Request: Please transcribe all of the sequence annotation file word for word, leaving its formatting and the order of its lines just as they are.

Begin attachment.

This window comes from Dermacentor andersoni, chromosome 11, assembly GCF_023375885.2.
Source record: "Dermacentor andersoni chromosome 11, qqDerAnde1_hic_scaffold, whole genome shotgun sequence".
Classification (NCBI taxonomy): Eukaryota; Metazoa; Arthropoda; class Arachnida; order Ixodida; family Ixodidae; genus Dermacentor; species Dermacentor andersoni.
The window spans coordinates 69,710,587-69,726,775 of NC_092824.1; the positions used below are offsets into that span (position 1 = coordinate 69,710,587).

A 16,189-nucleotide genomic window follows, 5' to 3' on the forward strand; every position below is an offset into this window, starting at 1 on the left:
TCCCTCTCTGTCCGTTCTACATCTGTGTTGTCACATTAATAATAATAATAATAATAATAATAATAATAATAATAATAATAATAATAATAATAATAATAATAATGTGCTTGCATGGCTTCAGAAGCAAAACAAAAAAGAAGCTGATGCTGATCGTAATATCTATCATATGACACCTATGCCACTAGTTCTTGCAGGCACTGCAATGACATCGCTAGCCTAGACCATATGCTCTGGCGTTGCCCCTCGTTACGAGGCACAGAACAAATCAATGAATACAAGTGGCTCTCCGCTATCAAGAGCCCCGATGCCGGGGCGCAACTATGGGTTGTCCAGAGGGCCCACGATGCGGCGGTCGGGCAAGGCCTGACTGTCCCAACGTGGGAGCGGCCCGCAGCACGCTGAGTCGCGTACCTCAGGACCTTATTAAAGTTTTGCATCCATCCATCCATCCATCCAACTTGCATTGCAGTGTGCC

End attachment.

This window comes from Dermacentor andersoni, chromosome 11, assembly GCF_023375885.2.
Source record: "Dermacentor andersoni chromosome 11, qqDerAnde1_hic_scaffold, whole genome shotgun sequence".
Classification (NCBI taxonomy): Eukaryota; Metazoa; Arthropoda; class Arachnida; order Ixodida; family Ixodidae; genus Dermacentor; species Dermacentor andersoni.
The window spans coordinates 69,710,587-69,726,775 of NC_092824.1; the positions used below are offsets into that span (position 1 = coordinate 69,710,587).

A 16,189-nucleotide genomic window follows, 5' to 3' on the forward strand; every position below is an offset into this window, starting at 1 on the left:
TCCCTCTCTGTCCGTTCTACATCTGTGTTGTCACATTAATAATAATAATAATAATAATAATAATAATAATAATAATAATAATAATAATAATAATAATAATAATGTGCTTGCATGGCTTCAGAAGCAAAACAAAAAAGAAGCTGATGCTGATCGTAATATCTATCATATGACACCTATGCCACTAGTTCTTGCAGGCACTGCAATGACATCGCTAGCCTAGACCATATGCTCTGGCGTTGCCCCTCGTTACGAGGCACAGAACAAATCAATGAATACAAGTGGCTCTCCGCTATCAAGAGCCCCGATGCCGGGGCGCAACTATGGGTTGTCCAGAGGGCCCACGATGCGGCGGTCGGGCAAGGCCTGACTGTCCCAACGTGGGAGCGGCCCGCAGCACGCTGAGTCGCGTACCTCAGGACCTTATTAAAGTTTTGCATCCATCCATCCATCCATCCAACTTGCATTGCAGTGTGCC